I chose to be part of the team investigating hardware in classrooms, to influence decisions made about the next generation of hardware to be installed in classrooms. We created a questionnaire using Microsoft Forms, which asked all departments across both Senior and Junior schools about how they currently use the hardware in classrooms, things that worked well, and main issues they found with it. Additionally, I was part of the team who went to The BETT Show, where I was able to make positive contributions to IT decisions, giving my opinion on which hardware would work well in the classroom, for a teacher in our school.
Working with the IT Team, I was persistent in pushing for an improved way of accessing shared files and resources. Taking them a variety of different ideas eventually lead to an approach which seemed that it would work in a way that would be futureproofed and consistent with being a Microsoft Showcase School. A few departments trialled different ways of connecting last year, which lead to it being successfully rolled out school-wide this year.

I hope that being an MIEE will allow me to continue to build on my enjoyment of good tech that works well. I look forward to training more members of staff, individually and departments, in optimising their use of the technology we have, improving their experience of technology, and therefore positively impacting students’ learning experience.

Microsoft Trip

Nicola Higgs – Head of Geography

Since the adoption of BYOD, staff have been given great freedom to try out the newest of technologies, to be innovative and take risks, which is part of the ethos of the school and something we try to model for our students. A colleague in the Geography department had an interest in reaching the quieter, ‘less seen’ student, those for whom participating verbally in lessons was more of a challenge. I was keen to see how technology could give a voice to those pupils. Through my role as a Digital Champion I have been so fortunate to develop a truly collaborative relationship with the Director of Digital Learning and Innovation, who suggested that Teams, which was introduced for all staff and students last academic year, might be a platform that could achieve this goal. We devised a ‘silent debate’ for Year 8 who argued for their position solely using Teams. We were blown away with the results; all pupils were able to articulate their point of view, drawing on excellent research, incorporating examples to support and using terminology that we might expect of a GCSE student. Students’ feedback showed how much they enjoyed the opportunity to create and respond to specific points of argument in a timely but unpressured way.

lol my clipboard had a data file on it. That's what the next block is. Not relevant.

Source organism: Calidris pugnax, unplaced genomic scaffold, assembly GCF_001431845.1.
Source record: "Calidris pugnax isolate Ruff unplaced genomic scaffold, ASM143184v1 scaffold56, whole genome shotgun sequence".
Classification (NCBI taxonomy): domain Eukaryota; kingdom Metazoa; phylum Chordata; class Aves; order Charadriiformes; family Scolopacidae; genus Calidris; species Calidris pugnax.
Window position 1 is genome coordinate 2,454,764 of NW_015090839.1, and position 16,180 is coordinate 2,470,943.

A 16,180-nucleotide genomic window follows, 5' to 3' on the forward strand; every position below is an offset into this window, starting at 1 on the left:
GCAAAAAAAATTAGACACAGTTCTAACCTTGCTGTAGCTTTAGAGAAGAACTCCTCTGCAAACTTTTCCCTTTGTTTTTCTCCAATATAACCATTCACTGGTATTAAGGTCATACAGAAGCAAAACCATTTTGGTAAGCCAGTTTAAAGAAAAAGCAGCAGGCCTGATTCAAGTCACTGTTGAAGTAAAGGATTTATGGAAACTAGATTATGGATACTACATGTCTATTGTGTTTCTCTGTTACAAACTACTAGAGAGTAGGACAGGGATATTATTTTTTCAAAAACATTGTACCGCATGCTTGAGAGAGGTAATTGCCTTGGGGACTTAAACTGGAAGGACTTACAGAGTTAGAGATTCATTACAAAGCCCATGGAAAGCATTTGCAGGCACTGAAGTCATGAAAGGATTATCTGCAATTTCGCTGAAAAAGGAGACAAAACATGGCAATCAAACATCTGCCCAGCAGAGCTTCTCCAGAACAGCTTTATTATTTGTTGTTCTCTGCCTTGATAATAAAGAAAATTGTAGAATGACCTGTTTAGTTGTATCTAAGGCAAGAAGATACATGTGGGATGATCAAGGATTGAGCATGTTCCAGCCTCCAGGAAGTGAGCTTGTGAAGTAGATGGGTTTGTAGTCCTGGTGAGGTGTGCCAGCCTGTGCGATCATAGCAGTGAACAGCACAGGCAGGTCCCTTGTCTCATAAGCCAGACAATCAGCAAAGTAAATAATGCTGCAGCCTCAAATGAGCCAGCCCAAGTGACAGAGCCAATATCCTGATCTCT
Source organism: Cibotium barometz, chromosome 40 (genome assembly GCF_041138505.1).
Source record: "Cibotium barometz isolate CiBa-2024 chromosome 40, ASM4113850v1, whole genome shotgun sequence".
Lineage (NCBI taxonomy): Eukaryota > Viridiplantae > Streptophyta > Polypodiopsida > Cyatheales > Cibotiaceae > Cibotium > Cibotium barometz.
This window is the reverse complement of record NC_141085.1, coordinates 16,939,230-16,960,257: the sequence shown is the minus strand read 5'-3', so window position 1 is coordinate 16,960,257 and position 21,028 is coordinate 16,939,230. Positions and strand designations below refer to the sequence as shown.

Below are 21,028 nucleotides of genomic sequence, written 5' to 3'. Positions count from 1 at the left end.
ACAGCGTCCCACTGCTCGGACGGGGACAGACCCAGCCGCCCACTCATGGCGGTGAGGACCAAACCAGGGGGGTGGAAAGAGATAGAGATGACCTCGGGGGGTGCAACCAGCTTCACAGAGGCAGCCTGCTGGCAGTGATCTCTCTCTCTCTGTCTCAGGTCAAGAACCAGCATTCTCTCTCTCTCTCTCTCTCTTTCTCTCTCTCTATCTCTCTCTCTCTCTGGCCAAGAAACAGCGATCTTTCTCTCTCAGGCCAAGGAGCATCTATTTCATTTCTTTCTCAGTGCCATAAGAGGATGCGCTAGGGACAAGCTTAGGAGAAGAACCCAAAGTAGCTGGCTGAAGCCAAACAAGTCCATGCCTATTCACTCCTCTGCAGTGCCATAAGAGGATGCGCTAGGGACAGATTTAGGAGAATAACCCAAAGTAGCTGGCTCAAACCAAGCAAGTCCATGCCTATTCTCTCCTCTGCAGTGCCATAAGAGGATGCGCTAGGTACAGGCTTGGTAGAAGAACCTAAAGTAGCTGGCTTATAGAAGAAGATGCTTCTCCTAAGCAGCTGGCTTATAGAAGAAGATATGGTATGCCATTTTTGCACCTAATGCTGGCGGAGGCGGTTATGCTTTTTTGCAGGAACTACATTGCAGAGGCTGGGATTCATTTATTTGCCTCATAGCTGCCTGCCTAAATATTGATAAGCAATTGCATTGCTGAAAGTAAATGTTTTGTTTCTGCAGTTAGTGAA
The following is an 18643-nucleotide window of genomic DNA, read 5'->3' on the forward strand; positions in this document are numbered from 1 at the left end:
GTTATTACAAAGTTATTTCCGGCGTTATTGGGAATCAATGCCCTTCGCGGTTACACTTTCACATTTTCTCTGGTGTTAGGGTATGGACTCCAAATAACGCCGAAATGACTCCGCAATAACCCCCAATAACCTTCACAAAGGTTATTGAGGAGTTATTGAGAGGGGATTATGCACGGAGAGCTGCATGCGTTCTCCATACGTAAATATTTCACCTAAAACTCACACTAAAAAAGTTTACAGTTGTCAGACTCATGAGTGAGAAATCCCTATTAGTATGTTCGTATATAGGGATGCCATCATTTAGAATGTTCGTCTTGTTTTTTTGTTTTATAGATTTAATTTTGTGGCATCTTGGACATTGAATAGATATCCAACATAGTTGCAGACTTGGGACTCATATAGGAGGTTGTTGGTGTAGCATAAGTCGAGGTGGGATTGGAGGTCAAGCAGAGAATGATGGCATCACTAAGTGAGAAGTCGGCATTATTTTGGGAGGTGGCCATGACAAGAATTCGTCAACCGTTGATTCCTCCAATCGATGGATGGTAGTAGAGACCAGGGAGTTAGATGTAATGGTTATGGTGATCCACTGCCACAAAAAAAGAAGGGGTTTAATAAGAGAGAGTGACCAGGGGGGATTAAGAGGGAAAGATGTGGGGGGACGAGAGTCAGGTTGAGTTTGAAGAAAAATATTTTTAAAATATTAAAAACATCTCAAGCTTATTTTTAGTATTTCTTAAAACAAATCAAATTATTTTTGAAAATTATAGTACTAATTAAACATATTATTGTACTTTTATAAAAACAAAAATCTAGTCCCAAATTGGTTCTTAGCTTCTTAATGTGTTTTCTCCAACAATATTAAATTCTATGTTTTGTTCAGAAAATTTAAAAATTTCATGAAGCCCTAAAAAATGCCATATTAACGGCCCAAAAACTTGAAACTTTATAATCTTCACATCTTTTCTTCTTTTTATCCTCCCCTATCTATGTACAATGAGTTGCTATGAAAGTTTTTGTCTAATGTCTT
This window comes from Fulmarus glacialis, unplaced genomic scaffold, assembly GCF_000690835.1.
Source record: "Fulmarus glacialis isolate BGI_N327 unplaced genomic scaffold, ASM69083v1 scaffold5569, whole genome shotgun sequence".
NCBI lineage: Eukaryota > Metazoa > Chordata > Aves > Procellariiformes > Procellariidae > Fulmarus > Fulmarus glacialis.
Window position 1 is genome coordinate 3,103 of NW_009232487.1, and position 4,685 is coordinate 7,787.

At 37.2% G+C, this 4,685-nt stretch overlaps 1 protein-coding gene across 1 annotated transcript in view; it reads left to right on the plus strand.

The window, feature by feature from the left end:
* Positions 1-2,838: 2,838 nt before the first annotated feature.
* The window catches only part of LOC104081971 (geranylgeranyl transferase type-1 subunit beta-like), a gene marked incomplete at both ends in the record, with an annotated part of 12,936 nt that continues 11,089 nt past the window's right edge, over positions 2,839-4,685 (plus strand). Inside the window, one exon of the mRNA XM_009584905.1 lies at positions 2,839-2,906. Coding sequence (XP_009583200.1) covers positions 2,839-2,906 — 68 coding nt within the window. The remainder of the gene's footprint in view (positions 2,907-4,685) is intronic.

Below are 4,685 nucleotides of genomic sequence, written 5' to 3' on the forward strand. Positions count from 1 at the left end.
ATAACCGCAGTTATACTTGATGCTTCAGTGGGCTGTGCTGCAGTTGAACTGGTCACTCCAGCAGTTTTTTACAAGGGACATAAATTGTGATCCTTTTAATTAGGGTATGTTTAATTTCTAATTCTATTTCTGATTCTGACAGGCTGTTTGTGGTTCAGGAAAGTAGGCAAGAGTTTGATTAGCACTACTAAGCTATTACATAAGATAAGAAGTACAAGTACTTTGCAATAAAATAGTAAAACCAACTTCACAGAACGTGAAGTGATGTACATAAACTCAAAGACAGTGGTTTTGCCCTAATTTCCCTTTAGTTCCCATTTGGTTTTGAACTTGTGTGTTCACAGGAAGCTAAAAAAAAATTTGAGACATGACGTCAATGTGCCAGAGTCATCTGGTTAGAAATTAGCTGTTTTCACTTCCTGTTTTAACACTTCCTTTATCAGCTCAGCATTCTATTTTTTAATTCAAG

I am now exploring more ways to amplify student voice both in the classroom and the wider school community. I look forward to learning more from other educators through the Microsoft platform and collaborating with my colleagues at Wimbledon in the Digital Champions group.


The future

As MIEEs, we are planning to visit Microsoft’s store during the Christmas holidays where we will meet MIEEs from other UK schools, as well as representatives from Microsoft who want to hear all about what we are doing at Wimbledon.

The Digital Champions met a couple of weeks ago to agree the vision for the academic year ahead. It was thrilling to see colleagues bringing their own ideas and areas of interest as foci for research this time around, and our working groups are already getting stuck in to reading and trying out new ideas. We will report back to colleagues later in the year to share best practice and hints and tips.

The technological journey at Wimbledon High feels like it really is beginning, and we would urge all colleagues to consider becoming a member of the Digital Champions, it is an uplifting and ambitious group, and we always have tasty biscuits too!

How should we really feel about the arrival of artificial intelligence in the classroom?

Claire Boyd, Head of Junior School, reflects upon the emotional response pupils, teachers and parents may experience as artificial intelligence, big data and augmented reality looks sets to change the educational landscape.


It seems to me that we can be in no doubt that the educational zeitgeist of the moment is the potential that artificial intelligence, big data and augmented reality holds for education. As Ben Turner, Assistant Head Pastoral, explored on the pages of this blog last month, the take-home message from the keynote speakers at September’s Grow 2.0 conference, was the unprecedented scope of new technologies to create a bespoke, tailored learning experience for individual learners.

The same sentiments were echoed by Priya Lakhani, CEO and founder of Century Tech, on stage at the annual conference of the Independent Association of Prep Schools in central London a fortnight ago. Patel evangelised on the capacity AI holds to democratise education and remove silos of learning from classrooms around the world.